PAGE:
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Edit: Rewording this question to be more clear and concise.

Background Info:

  • Was running bitcoin-qt .0.8.1 on osx mountain lion.
  • experienced a kernel panic, likely from some conflict between mac ports and homebrew. Hardware was tested and does not seem to be the culprit.
  • upon next restart of bitcoin client I have a corrupted database and eventually the entire blockchain needs reloading.
  • only had a small amount of coins in wallet but was hoping to use them sooner than an entire blockchain download would take using the client (x days where x >= 2).

Things I tried

  • Restoring the relevant files in the data directory from the last backup before the crash. Actually had one from that morning. Did not really work -- client would trying to verify the db and eventually would crash.

  • Got the latest bootstrap.dat from torrent, and tried placing in data directory. This eventually sort-of worked after next two steps.

  • Eventually imported wallet.dat at blockchain.info as a stop-gap, but it turned up a few bitcents short. I think because I had sent something to a wallet address before this happened and it hadn't synced yet. I'll figure that one out once I'm fully synced, and if I ended up losing $5-10 worth of btc into the ether somewhere, I'll get over it.

  • Fixed the probable cause of kernel panic and reinstalled/upgraded to latest 0.8.3 client and retried the above steps.

  • Also had to pretty much nuke the data directory in order to get bootstrap working. (renamed/moved actually just in case) Saved wallet.dat (encrypted) elsewhere.

At this point the bootstrap method seems to be working. The client reports ​importing block from disk. However, it soon becomes apparent that this method does not really make things any faster. It seems to load the blockchain from my HDD at about the same rate it downloads from the network. Also, latest update was apparently 13 weeks old, and those last 13 weeks make-up most of the payload...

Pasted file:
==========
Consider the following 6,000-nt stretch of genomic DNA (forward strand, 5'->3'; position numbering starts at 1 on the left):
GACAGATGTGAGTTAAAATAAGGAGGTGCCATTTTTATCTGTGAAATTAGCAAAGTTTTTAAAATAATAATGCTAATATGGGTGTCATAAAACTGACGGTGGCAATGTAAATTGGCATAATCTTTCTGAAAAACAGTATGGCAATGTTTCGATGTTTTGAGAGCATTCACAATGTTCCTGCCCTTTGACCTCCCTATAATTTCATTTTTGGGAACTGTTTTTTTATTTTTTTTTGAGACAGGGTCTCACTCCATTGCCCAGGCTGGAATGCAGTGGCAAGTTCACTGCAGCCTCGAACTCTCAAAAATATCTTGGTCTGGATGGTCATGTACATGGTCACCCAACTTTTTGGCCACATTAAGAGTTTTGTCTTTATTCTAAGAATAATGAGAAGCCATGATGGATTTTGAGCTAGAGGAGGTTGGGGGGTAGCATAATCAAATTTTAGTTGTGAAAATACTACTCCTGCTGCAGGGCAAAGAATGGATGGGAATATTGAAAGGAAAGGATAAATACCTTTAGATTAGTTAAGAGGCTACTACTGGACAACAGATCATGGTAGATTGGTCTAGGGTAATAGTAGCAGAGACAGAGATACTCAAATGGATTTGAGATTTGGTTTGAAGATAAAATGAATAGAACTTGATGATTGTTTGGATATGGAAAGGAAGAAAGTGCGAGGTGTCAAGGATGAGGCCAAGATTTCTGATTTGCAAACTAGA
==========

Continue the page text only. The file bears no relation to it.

So for now I've got my old wallet imported onto electrum, and bitcoin-qt is back home chugging away finishing the download so hopefully I can find that change when it's done and be done with it.

OK, so what are my question(s)?

  1. Wy does it seem to take just as long for the client to import from the local HDD as it does from the p2p network? If I were smart I would have put the bootstrap file on my SDD, but it appears that's not the case. But still, I'd assume it would be faster than from the cloud. Any ideas? I don't remember if I have the 5200 or 7200RPM hdd; I probably just got a 52 since I was buying an SDD along with it.
  2. Any blockchain-scalability plans in order for future releases of bitcoin-qt? Evidently this is growing faster than they expected.
  3. Anybody have a full working procedure for restoring data directory files when you have backups available? Found a few ideas elsewhere on the net but nothing that worked. My backup software keeps old versions of files so it's not too difficult to assemble a snapshot with the /chainstate and /block directory contents from some specific date. But the client was barfing on this method.

Thanks, hope that is somewhat improved.

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This question is too long, and there is too much noise to even know what you are asking. Cut it down to 1 paragraph. –  spuder Aug 29 '13 at 14:36
    
Ugh, you're right. I'll edit it down within the next hour or two. –  Neil Neyman Aug 29 '13 at 14:46
1  
The "Did I get hacked" in the title doesn't seem to relate to anything in the question. –  Nate Eldredge Aug 29 '13 at 16:53
    
Thanks, missed that –  Neil Neyman Aug 29 '13 at 17:44
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1 Answer

up vote 3 down vote accepted

Bitcoin-qt verifies the entire blockchain the first time it starts, to be sure that all the transactions are properly signed, and all the blocks certify an appropriate amount of computation (proof-of-work). This ensures, for instance, that nobody is feeding you a fraudulent bootstrap.dat. Depending on the speed of your computer and network, this verification might be the bottleneck, instead of the download.

There is not really any way around this if you want total confidence in your copy of the blockchain. The bitcoin-qt client generally is designed for greater security at the cost of performance. There are other "thin" clients that are less paranoid, and are willing to trust the blockchain they get to a greater extent, but there is a security tradeoff. Whether you think the tradeoff is acceptable is up to you; many people do.

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